Whole coffee beans maintain their freshness much longer than ground coffee, so making a small investment in a coffee grinder is a simple way to greatly improve the quality of your coffee. If grinding your coffee fresh each morning is a great leap forward, grinding with precision and understanding takes you forward a few more steps.
There are two factors to consider when grinding coffee: the fineness of the grind (on a scale from coarse granules to fine powder) and the consistency of the grind. It is advisable to match the fineness of the grind to the brewing method that you will be using. Furthermore, the better your grinder is able to grind a batch of beans to a consistent fineness the more you'll be able to control the quality of your cup of coffee.
Brewing coffee is all about extracting the best qualities of the coffee bean into your cup. Over-extraction and under-extraction should be of equal concern to the brewer. Under-extracted coffee will be weak in flavor and body. Over-extracted coffee can be unpalatably bitter. Ideal extraction relates both to fineness of grind and length of extraction. Of course, finding the extraction sweet-spot can be subjective and personal.
In general, the idea is to use a finer grind for brewing methods that have faster extraction times. An espresso machine, for example, forces hot water through the coffee grounds at high pressure and high speed. The extraction period is very short and so it is best to use extra finely ground coffee. On the other hand, when using a press pot (french press), one should let the coffee steep for a for four minutes; this long extraction time lends itself to a coarse grind.
Here is a commonly accepted list matching grind level to brewing method:
Coarse grind: Press pots, percolators
Medium grind: Drip pots with flat-bottom filters
Medium/fine grind: Drip pots with cone-bottom filters
Fine grind: Stove-top (Italian) espresso pots, also known as “Moka Pots”
Extra fine grind: Espresso machines
Grinding your coffee accurately and consistently is really only possible with expensive grinders. Most people, however, will be satisfied with the results from an inexpensive grinder. Again, it's all subjective.
There are two primary styles of grinders: blade and burr. Blade grinders are the ubiquitous $15 cylinders that use rotating blades to “cut” the coffee. With these it is difficult to get a consistent grind. I find that they work well for achieving a medium grind for drip pot coffee makers, but it is difficult to get a consistent course grind and impossible to get a truly extra fine grind. When operating a blade grinder it is helpful to not overfill it and to physically rotate the apparatus during the grind in order to help circulate all of the beans into the blades path. I would grind for a few seconds in this manner, then give the shake the grinder to further mix the beans, then grind again.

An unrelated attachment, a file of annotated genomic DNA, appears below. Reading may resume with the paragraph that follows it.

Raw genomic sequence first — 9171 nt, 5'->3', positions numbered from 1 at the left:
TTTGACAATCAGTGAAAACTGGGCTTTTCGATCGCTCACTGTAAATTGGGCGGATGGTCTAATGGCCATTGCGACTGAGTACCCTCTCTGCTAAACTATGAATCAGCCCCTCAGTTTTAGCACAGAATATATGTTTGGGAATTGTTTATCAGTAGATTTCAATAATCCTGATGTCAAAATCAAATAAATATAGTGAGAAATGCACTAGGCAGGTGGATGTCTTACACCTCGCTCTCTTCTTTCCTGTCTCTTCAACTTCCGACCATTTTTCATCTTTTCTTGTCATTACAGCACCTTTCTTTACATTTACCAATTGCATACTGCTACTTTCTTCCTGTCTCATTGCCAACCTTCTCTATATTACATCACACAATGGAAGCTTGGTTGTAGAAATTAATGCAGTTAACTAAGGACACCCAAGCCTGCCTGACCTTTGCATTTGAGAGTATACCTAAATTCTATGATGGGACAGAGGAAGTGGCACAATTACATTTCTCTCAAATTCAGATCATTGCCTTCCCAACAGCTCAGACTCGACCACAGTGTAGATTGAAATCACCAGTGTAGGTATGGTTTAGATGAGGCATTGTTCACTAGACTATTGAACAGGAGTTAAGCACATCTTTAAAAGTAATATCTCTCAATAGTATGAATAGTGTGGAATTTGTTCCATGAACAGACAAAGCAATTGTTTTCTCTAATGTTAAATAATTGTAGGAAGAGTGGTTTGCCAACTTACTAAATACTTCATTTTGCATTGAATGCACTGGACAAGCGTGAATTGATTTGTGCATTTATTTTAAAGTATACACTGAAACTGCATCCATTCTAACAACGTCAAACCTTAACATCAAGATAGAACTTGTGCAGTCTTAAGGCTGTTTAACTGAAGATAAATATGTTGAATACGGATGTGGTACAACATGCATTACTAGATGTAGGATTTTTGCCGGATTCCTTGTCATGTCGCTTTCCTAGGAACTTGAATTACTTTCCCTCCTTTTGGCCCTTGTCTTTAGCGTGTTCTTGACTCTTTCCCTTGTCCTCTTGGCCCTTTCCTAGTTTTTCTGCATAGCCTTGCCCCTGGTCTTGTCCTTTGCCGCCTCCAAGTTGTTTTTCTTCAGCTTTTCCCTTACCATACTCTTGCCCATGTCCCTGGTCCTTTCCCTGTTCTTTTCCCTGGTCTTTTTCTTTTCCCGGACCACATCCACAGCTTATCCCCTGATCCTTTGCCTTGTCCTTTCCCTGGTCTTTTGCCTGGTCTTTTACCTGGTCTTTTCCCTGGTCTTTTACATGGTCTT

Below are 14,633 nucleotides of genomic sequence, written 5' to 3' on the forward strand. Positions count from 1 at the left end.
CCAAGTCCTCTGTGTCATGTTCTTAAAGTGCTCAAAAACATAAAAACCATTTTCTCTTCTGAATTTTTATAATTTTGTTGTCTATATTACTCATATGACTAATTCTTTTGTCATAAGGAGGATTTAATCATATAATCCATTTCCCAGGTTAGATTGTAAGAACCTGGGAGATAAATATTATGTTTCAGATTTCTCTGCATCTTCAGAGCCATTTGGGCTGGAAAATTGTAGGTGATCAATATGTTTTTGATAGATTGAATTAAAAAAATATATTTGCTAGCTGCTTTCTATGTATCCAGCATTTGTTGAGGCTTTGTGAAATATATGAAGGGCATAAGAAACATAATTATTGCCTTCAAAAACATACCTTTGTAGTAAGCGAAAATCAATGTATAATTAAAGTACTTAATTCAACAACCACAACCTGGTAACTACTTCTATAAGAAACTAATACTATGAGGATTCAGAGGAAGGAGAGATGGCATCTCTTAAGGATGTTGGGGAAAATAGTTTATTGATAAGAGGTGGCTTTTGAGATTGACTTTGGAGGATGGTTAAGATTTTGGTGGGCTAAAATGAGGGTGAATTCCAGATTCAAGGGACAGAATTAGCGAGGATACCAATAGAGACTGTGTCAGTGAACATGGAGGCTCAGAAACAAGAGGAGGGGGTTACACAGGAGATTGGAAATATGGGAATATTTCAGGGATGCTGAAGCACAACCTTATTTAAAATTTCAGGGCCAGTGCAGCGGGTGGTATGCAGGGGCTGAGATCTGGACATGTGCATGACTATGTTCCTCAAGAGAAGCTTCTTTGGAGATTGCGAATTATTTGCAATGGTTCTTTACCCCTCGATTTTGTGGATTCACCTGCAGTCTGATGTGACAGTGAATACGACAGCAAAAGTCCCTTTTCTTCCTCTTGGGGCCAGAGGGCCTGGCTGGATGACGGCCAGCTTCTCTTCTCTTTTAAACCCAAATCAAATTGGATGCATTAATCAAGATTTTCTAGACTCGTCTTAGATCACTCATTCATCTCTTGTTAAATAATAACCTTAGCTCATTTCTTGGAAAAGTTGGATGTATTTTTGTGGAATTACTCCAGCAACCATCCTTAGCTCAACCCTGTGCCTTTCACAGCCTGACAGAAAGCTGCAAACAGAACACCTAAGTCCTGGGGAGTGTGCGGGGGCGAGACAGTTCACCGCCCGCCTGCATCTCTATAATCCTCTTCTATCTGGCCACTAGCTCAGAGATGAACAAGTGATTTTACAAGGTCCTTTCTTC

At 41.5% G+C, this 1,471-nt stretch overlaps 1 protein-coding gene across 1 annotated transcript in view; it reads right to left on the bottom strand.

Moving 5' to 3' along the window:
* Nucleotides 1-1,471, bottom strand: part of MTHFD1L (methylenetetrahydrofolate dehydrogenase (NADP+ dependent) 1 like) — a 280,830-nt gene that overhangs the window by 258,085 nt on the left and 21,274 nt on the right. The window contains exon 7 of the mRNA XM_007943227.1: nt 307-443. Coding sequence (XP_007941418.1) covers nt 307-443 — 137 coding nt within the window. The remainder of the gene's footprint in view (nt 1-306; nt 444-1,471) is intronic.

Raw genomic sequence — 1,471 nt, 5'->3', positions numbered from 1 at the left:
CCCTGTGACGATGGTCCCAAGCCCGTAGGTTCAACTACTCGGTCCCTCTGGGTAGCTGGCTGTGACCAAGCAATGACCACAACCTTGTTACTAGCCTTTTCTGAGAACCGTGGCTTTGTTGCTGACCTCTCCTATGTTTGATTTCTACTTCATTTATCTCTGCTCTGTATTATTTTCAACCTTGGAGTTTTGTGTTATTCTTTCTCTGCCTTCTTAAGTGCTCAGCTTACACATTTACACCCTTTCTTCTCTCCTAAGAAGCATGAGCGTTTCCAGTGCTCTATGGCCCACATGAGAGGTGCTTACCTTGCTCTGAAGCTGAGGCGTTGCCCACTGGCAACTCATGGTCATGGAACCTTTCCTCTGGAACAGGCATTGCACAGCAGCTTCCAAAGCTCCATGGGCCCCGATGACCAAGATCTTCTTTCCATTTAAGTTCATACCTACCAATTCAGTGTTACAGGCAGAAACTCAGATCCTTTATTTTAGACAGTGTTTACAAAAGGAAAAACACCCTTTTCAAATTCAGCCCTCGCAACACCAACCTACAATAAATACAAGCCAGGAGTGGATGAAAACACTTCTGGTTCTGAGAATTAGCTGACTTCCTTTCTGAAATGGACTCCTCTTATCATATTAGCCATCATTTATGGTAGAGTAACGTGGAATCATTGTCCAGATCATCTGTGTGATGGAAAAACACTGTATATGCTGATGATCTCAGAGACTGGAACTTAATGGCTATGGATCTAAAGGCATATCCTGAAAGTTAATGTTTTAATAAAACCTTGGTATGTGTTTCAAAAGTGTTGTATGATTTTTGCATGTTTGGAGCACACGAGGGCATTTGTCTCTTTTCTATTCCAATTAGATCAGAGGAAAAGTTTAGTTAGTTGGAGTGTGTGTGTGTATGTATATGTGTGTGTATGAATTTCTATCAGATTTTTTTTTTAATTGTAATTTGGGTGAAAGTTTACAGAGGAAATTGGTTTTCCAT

Burr grinders literally grind the beans between two burrs, which can be adjusted by the turn of a knob to create a coarser or finer grind. Burr grinders start at around $35 for cheap models with better ones costing up to $200 or more. In general, I think you probably get what you pay for. I've owned two different burr grinders, both purchased in the $50-$60 range from Carl's Cuisine on Chemeketa St.
I used the Capresso 580 grinder for about three and a half years until I realized that it was no longer able to grind fine enough for even a press pot. Apparently the burrs wear down over time. Recently I bought the Krups GVX2 and have noticed an improvement in my coffee quality since retiring the out-of-shape Capresso grinder. So far I would recommend the Krups grinder over the Capresso, as it is smaller and cleaner (the Capresso tends to get excess grounds caught in various places). On the down side, it is much louder than the Capresso.
There are also various hand powered grinders, which typically use ceramic burrs to grind the coffee. I've never used one of these but if you are the type who brings your french press on camping trips, you can already see the value in it. I bought one for my brother a couple months ago and he reports that it works great and can adjust easily to different grind levels but it takes a substantial amount of work to grind all the coffee you need and is too cumbersome for daily use.
All this talk of modern grinding choices probably has you wondering how the earliest coffee imbibers ground their coffee long ago. I don't have the answer but can only guess that it involved rocks, which brings me to the final grinding method: the Caveman Crush. My friend Rob invented (or re-invented) it a few months ago when we found ourselves stuck at a cabin with lots of fresh-roasted coffee beans but no grinder; one day you too may find yourself in this situation and you'll be grateful for the following instructions. You will need a smooth stone big enough to fill up your hand but small enough for a firm grip, a towel or cloth, and a bowl. Head outside, pour the coffee beans into the towel and secure the towel around them. Pound the towel with the stone until you have achieved a consistent grind appropriate for your brewing method. Pour the grounds into a bowl and go from there!
Honestly, I was shocked at how good of a grind Rob achieved with this method and it was definitely the most fun I've ever had grinding coffee. Pictures below.